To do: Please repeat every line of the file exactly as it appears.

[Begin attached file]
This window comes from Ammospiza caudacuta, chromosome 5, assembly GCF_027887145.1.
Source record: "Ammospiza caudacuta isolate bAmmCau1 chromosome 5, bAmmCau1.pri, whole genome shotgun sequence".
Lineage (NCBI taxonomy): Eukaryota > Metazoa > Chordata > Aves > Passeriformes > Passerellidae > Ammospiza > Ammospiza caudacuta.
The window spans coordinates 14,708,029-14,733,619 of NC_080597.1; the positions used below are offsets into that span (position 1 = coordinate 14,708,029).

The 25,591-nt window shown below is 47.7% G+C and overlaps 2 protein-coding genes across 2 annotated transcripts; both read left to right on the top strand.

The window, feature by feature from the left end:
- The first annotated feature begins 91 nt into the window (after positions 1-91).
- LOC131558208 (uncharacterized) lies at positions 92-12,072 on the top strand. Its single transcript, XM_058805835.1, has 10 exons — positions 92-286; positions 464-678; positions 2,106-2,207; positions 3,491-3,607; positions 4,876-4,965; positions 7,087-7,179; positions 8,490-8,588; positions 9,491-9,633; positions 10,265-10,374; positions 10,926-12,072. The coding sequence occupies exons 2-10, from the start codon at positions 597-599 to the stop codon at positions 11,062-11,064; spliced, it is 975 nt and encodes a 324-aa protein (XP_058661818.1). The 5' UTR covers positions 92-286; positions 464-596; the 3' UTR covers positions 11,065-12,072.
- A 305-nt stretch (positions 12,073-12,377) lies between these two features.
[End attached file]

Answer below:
This window comes from Ammospiza caudacuta, chromosome 5, assembly GCF_027887145.1.
Source record: "Ammospiza caudacuta isolate bAmmCau1 chromosome 5, bAmmCau1.pri, whole genome shotgun sequence".
Lineage (NCBI taxonomy): Eukaryota > Metazoa > Chordata > Aves > Passeriformes > Passerellidae > Ammospiza > Ammospiza caudacuta.
The window spans coordinates 14,708,029-14,733,619 of NC_080597.1; the positions used below are offsets into that span (position 1 = coordinate 14,708,029).

The 25,591-nt window shown below is 47.7% G+C and overlaps 2 protein-coding genes across 2 annotated transcripts; both read left to right on the top strand.

The window, feature by feature from the left end:
- The first annotated feature begins 91 nt into the window (after positions 1-91).
- LOC131558208 (uncharacterized) lies at positions 92-12,072 on the top strand. Its single transcript, XM_058805835.1, has 10 exons — positions 92-286; positions 464-678; positions 2,106-2,207; positions 3,491-3,607; positions 4,876-4,965; positions 7,087-7,179; positions 8,490-8,588; positions 9,491-9,633; positions 10,265-10,374; positions 10,926-12,072. The coding sequence occupies exons 2-10, from the start codon at positions 597-599 to the stop codon at positions 11,062-11,064; spliced, it is 975 nt and encodes a 324-aa protein (XP_058661818.1). The 5' UTR covers positions 92-286; positions 464-596; the 3' UTR covers positions 11,065-12,072.
- A 305-nt stretch (positions 12,073-12,377) lies between these two features.